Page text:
It has been proposed that the progressive shortening of telomeres in somatic cells eventually results in senescence. Previous experiments have demonstrated that many immortal cell lines have acquired telomerase activity leading to stabilization of telomere length. Telomere dynamics and telomerase activity were examined in the telomerase-positive immortal cell lines HeLa and 293 and subclones derived from them. A mass culture of HeLa cells had a stable mean telomere length over 60 population doublings (PD) in vitro. Subclones of this culture, however, had a range of mean telomere lengths indicating that telomeric heterogeneity exists within a population with a stable mean telomere length. Some of the subclones lacked detectable telomerase activity soon after isolation but regained it by PD 18, suggesting that at least some of the variation in telomere length can be attributed to variations in telomerase activity levels. 293 subclones also varied in telomere length and telomerase activity. Some telomerase-positive 293 subclones contained long telomeres that gradually shortened, demonstrating that factors other than telomerase also act to modulate telomere length. Fluctuations in telomere length in telomerase-positive immortalized cells may contribute to chromosomal instability and clonal evolution.

Independent induction of senescence by p16INK4a and p21CIP1 in spontaneously immortalized human fibroblasts.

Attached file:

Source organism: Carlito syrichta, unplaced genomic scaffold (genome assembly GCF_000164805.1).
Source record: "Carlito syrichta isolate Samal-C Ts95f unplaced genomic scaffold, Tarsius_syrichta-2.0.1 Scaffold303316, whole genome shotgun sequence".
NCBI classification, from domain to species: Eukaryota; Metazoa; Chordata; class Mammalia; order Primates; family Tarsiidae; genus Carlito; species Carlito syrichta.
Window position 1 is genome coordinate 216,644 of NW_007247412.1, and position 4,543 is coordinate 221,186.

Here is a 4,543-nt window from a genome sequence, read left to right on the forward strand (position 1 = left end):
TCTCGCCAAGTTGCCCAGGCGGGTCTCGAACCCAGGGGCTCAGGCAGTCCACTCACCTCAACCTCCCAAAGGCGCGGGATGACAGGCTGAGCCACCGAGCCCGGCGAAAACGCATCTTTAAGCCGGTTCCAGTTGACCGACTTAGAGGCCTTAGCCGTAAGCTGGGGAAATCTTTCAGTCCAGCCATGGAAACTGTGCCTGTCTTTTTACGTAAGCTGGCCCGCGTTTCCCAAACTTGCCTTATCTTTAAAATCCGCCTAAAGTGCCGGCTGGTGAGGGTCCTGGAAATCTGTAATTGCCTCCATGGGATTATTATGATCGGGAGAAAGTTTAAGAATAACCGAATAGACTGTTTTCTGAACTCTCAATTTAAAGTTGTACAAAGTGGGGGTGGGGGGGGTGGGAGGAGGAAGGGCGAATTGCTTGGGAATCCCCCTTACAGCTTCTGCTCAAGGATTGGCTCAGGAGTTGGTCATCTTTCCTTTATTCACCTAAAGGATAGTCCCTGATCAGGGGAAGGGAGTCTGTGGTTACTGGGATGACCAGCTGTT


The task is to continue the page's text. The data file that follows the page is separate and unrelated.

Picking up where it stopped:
Vogt M, Haggblom C, Yeargin J, Christiansen-Weber T, Haas M

Molecular Biology and Virology Laboratory, Salk Institute, San Diego, California 92186-5800, USA.

Cell Growth Differ 1998 Feb;9(2):139-146

In this work, we address the question of whether replicative senescence can be induced in immortal nontumorigenic human fibroblasts. The immortal fibroblasts used in this study were derived from two Li-Fraumeni (LF) patients who carry in their germ line one wild-type and one mutant p53 allele. Both immortal lines have lost the wtp53 allele and express no detectable p16INK4a protein, although they carry the p16INK4a gene. In contrast to immortal human fibroblasts, senescent human fibroblasts have a low content of 5-methyl-cytosine in their DNA. This observation suggested the possibility that a demethylating agent could revert the immortal phenotype and induce replicative senescence in the immortal cell lines. Cells of the two LF lines were exposed to the demethylating agent 5-aza-2'-deoxycytidine. Within 6 days, all cells were growth arrested and showed the enlarged and flat morphology characteristic of senescent cells, an accumulation of lipofuscin granules and senescence-associated beta-galactosidase activity at pH6, both biomarkers for senescence. Immunoblots of 5-aza-2'-deoxycytidine-treated cells showed a greatly increased expression of p16INK4a protein but no detectable change in the expression of p21CIP1, a gene known to be strongly expressed in senescent normal human fibroblasts. In two other experimental series, cells of the two LF lines were infected with retroviral constructs encoding either p16INK4a or p21CIP1. Each of the transduced genes induced senescence without affecting the expression of the other endogenous gene. The results show that induction of senescence in immortal LF fibroblasts can occur by different pathways: (a) by demethylation-dependent pathways that induce the expression of p16INK4a; and (b) by demethylation-independent pathways involving the expression of p21CIP1. The induction of senescence by p16INK4a and p21CIP1 occurred equally in the two human immortal fibroblast lines, which differed in the length of their telomeres and the activity of their telomerase.